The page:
Maintaining personal flying currency is an effective barrier in the prevention of those accidents attributable to lack of recency or skill.  In Chapter 16 (General Aviation Thoughts) of his book A View from the Hover, famous test pilot John Farley, provided some practical suggestions on how devise a personal training programme and incorporate it into regular flying so that precious time and money is saved yet essential skills are kept honed to the standard required should an emergency occur or conditions require a certain level of skill, for example, a cross-wind landing.

John kindly gave GASCo, permission to produce an abbreviated version of the chapter on personal flying currency in the form of a Safety Evening Card.  We recommend to those attending safety evenings that they adapt it for their own type of flying and circumstances.  We stress that it is not a universal panacea and that pilots may have their own equally admirable systems.  For instance, the personal flying logbook, particularly  online versions, can be very helpful in this respect. Whatever works for the individual is fine, the main thing is to keep a track on one's currency and the essential flying skills for one's own flying in realistic terms rather than simply in terms of three landings and take-offs in the last 90 days.  It's easy to fall into the trap of thinking that a particular skill was practised much more recently than it actually was.  A PDF version of the card is available to download here.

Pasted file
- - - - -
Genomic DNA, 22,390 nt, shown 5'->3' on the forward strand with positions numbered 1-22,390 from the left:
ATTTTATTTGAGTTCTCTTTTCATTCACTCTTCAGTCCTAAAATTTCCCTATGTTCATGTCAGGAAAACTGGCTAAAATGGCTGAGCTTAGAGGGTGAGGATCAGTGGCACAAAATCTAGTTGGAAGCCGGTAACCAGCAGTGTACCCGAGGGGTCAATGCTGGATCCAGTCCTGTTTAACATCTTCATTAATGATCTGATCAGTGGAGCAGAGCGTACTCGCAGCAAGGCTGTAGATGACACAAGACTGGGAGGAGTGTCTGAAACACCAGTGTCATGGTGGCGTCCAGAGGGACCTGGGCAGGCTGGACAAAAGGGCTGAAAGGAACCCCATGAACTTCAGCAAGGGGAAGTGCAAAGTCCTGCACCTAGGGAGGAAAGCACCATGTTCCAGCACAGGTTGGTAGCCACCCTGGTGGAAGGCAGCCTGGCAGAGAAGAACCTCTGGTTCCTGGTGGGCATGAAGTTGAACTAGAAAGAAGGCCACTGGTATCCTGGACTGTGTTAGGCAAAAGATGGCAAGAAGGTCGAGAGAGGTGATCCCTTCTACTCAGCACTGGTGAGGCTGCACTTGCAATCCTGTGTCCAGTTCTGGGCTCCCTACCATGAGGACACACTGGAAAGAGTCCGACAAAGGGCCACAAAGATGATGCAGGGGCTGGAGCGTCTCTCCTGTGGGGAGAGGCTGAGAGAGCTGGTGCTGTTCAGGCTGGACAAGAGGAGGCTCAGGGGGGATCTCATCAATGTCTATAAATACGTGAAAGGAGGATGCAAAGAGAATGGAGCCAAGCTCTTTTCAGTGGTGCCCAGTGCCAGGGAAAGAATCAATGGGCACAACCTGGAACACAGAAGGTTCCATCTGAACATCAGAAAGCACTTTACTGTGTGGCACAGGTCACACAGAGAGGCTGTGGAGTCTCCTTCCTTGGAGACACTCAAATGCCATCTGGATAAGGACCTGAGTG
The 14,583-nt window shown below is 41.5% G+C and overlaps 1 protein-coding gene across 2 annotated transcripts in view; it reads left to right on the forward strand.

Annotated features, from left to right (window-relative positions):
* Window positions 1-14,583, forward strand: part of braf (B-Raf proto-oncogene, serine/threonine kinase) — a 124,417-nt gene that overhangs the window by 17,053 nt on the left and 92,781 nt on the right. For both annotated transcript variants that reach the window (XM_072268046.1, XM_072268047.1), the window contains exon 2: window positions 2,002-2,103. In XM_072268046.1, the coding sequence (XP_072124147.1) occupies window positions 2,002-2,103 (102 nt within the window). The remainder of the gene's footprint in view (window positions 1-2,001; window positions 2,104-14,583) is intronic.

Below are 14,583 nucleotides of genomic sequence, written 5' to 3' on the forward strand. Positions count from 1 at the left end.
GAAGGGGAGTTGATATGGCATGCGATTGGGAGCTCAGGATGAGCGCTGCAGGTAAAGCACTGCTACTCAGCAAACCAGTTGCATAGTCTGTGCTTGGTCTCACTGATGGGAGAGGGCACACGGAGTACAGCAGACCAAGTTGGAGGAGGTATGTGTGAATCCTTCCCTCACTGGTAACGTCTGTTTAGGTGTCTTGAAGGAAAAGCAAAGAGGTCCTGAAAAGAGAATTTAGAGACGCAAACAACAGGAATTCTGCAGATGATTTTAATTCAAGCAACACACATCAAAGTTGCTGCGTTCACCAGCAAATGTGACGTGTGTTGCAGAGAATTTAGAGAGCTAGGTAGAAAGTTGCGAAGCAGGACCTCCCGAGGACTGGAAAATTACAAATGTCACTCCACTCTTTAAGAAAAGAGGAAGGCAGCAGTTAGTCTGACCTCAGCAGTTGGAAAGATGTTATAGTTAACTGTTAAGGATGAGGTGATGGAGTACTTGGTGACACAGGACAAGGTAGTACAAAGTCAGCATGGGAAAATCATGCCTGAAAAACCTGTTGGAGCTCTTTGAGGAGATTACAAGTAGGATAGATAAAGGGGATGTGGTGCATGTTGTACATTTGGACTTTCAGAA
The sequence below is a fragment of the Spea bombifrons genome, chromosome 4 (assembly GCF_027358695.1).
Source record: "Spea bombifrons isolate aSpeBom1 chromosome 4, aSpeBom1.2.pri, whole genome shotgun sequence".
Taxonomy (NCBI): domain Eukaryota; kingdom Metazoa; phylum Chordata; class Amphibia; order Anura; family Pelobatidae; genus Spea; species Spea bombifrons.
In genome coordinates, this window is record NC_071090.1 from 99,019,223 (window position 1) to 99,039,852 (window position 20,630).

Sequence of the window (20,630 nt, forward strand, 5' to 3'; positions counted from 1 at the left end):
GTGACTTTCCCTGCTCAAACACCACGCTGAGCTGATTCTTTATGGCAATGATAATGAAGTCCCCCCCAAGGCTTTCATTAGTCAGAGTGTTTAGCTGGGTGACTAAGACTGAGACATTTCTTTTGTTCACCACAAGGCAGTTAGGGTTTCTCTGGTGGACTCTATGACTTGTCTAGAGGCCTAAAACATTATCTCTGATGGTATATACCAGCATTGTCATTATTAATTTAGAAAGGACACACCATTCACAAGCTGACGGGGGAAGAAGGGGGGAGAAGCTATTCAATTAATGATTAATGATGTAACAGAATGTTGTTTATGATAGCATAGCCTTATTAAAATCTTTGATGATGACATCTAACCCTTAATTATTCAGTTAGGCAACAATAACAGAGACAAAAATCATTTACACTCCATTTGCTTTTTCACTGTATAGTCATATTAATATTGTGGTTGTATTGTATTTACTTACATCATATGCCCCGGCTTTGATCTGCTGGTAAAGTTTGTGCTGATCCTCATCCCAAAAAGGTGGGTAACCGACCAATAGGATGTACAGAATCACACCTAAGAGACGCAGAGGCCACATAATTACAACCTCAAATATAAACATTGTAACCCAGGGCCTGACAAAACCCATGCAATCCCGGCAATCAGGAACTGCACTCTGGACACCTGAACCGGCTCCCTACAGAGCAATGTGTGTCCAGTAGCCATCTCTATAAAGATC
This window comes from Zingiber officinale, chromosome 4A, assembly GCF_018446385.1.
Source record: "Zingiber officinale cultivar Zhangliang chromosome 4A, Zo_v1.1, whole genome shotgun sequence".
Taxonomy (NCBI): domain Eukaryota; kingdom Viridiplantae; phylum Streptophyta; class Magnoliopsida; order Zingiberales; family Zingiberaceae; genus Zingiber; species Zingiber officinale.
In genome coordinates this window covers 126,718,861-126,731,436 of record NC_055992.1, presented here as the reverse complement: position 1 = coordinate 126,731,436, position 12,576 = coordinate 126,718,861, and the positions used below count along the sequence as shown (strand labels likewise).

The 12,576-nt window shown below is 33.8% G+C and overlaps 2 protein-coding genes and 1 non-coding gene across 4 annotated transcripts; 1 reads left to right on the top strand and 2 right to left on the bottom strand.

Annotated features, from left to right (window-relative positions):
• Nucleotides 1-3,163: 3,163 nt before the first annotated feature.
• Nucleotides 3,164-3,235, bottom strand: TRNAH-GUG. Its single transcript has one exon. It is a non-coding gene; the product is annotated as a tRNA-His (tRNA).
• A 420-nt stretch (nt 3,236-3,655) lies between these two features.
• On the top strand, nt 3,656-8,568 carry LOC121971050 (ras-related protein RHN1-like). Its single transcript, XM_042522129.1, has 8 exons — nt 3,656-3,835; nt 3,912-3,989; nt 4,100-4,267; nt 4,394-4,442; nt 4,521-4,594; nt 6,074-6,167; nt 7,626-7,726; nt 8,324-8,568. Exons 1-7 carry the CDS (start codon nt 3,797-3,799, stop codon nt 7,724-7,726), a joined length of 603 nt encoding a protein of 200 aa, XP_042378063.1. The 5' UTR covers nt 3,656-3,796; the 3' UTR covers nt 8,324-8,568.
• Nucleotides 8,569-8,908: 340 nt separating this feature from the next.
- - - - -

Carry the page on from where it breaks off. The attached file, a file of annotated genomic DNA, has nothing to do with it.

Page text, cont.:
Glider pilots have a similar tool called the Currency Barometer which is available to download from the BGA website.